Monday, April 20, 2009

The Way America Was Supposed to Be

One of my favorite sites is that of James P. Hogan. In this article he quotes one of my favorite writers, Richard Maybury.

"According to the War Forecast Part One and Part Two (March 2004, reprinted from May and June 2002 respectively) posted in Richard Maybury's U.S. & World Early Warning Report, Washington has become the biggest loose cannon in history. It wasn't what those who shaped alliance of States that came into existence after 1776 wanted, and it didn't have to happen. What was a huge mistake will be undone, he says, and after a temporary period of confusion America will get back on track to being what it should have been in the first place."

The Constitutional Convention of 1787 threw out the original Articles of Confederation and created the federal government as a new layer of government above the States in what Maybury describes as a disguised military coup. Patrick Henry and the other anti-federalists feared that the central government would become too large and powerful to control. It took a while, but following the dismantling of restraints in earnest under Lincoln, the behemoth grew, attracting power-seekers, to the point where it has been interfering in the affairs of other countries for over 100 years. U.S . troops were sent into foreign conflicts no fewer than 188 times during the 20th century--more than for any other nation. When fear and distaste for a government reach global proportions, the overwhelming likelihood is that one way or another it will "follow into oblivion the thousands of other governments that have disappeared over the ages." Americans will return to the Articles of Confederation or something similar, realizing that they don't need a federal government and never did. The Agriculture Department produces no food, the Transportation Department transports nothing, and the Education Department never taught anybody anything. After Washington is gone, farmers will continue growing corn, Detroit and Boeing will produce cars and planes, and teachers will arrive at the schools each morning.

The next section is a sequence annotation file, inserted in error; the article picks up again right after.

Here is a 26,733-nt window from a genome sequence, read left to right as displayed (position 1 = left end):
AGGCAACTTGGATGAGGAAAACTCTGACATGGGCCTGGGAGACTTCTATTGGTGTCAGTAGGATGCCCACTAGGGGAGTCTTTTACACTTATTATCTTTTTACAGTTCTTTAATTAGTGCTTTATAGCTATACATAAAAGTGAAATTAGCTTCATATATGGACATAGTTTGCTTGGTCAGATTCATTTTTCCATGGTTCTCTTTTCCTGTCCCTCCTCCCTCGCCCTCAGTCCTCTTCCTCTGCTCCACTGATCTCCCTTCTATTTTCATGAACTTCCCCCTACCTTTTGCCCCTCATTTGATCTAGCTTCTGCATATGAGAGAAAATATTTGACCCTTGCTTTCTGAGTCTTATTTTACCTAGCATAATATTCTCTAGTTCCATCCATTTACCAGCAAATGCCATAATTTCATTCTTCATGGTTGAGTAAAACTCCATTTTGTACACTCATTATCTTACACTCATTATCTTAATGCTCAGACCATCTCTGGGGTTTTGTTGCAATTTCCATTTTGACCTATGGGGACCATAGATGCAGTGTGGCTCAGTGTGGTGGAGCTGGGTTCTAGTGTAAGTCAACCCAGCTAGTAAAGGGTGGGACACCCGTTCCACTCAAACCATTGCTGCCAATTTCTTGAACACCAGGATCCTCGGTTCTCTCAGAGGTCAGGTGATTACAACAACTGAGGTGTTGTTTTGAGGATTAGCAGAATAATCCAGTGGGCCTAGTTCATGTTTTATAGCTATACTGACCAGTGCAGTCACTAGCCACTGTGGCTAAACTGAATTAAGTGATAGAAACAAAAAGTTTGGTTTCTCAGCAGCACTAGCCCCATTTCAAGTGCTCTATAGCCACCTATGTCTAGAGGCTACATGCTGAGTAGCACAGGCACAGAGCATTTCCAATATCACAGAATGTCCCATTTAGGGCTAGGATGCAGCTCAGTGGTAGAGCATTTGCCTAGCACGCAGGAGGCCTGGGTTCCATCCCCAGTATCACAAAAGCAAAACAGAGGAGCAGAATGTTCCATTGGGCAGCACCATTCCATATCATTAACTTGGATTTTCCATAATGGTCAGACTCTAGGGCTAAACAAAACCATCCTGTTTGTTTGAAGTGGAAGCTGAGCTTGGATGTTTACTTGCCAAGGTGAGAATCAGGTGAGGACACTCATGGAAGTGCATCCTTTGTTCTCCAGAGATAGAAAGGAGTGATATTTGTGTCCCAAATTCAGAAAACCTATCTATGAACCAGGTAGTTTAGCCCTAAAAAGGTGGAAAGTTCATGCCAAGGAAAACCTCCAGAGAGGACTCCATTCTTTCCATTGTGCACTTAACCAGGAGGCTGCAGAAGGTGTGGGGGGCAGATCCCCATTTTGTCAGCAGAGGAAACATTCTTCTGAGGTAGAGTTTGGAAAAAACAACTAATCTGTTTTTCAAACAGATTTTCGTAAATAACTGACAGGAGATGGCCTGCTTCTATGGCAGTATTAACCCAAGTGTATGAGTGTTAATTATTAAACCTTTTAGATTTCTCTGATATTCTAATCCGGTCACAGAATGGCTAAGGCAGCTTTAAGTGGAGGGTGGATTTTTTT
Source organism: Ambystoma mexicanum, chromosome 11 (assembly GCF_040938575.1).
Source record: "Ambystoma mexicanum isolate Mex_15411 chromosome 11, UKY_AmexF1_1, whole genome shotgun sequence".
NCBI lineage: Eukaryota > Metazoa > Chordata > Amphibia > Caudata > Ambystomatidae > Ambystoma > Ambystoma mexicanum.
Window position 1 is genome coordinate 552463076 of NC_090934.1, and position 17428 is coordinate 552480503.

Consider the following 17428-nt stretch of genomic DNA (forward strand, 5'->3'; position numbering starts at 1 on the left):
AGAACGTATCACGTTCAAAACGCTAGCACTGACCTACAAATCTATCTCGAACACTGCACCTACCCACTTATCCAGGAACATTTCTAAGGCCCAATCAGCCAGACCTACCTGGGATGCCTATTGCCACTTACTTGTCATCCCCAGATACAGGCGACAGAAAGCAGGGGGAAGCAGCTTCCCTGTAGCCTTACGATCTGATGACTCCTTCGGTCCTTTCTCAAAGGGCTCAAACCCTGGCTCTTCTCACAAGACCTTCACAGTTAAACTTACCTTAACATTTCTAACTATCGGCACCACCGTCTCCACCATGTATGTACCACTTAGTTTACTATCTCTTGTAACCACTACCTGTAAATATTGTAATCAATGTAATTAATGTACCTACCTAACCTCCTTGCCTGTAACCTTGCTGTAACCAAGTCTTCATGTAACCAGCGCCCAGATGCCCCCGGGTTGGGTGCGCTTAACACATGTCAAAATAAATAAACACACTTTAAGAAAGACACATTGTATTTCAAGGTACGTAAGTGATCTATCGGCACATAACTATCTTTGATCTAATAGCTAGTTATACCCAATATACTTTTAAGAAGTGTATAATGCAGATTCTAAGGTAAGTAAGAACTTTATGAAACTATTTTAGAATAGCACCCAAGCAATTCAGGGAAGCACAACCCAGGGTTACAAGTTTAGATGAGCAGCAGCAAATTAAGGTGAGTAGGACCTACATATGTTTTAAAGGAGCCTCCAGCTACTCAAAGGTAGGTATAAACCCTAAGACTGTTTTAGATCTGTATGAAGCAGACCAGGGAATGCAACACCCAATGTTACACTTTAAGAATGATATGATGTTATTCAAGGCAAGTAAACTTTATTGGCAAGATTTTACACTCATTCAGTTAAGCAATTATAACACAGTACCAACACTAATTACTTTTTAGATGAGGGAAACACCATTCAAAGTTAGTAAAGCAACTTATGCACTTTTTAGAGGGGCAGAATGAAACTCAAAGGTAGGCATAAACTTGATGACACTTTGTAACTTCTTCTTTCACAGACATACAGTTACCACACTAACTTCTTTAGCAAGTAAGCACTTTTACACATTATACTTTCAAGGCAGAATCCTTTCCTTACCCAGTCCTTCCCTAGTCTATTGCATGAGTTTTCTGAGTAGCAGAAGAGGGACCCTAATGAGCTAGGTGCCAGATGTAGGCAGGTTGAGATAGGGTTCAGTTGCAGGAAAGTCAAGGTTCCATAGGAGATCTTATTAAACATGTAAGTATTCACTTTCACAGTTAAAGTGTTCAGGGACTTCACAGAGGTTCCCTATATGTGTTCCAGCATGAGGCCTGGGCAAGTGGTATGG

But who will defend the country? In Maybury's view, nobody would have the time or the resources to think seriously about invading it. The leaders of the 94 regimes currently run by US-supported crooks & tyrants will all be facing uprisings and civil wars and too preoccupied with survival. As for domestic issues, the European Central Bank provides a model of how the States between them would be quite capable of managing such obligations as bond repayments and Social Security -- although the initial panics could provide some excellent opportunities for investment.

The article comments: "When Rome transitioned from its Monarchist Period to its Republican Period, monarchists saw this as catastrophe. For them it was, but for the rest of the population, new freedoms brought great abundance and a level of technological advancement previously unheard of." An inspiring thought. What might the world have looked like today if America had continued into its period of industrial and scientific growth guided by the original political philosophy of friendship with all nations and entangling alliances with none? An empire of liberty expanding outward across the Solar System, perhaps. A great theme for the setting of an alternate history novel."

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